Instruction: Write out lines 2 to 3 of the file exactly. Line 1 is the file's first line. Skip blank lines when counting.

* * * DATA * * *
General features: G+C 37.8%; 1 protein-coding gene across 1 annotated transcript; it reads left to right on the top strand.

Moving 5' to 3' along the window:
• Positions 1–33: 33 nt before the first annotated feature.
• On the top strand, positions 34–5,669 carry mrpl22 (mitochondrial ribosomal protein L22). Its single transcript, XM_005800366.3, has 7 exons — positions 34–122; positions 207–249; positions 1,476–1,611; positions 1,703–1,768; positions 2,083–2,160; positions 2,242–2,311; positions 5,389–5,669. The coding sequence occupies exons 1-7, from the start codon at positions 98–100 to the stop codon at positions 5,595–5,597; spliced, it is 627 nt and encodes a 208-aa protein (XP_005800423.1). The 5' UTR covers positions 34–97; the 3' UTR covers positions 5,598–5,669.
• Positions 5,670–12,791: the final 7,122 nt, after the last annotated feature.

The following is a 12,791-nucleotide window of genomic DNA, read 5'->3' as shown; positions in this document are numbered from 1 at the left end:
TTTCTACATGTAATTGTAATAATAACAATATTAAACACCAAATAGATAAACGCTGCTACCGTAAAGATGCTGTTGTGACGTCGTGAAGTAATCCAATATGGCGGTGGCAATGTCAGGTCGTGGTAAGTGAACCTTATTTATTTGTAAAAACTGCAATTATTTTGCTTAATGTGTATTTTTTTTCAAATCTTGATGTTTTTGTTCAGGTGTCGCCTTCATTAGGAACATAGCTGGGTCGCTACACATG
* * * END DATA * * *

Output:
Moving 5' to 3' along the window:
• Positions 1–33: 33 nt before the first annotated feature.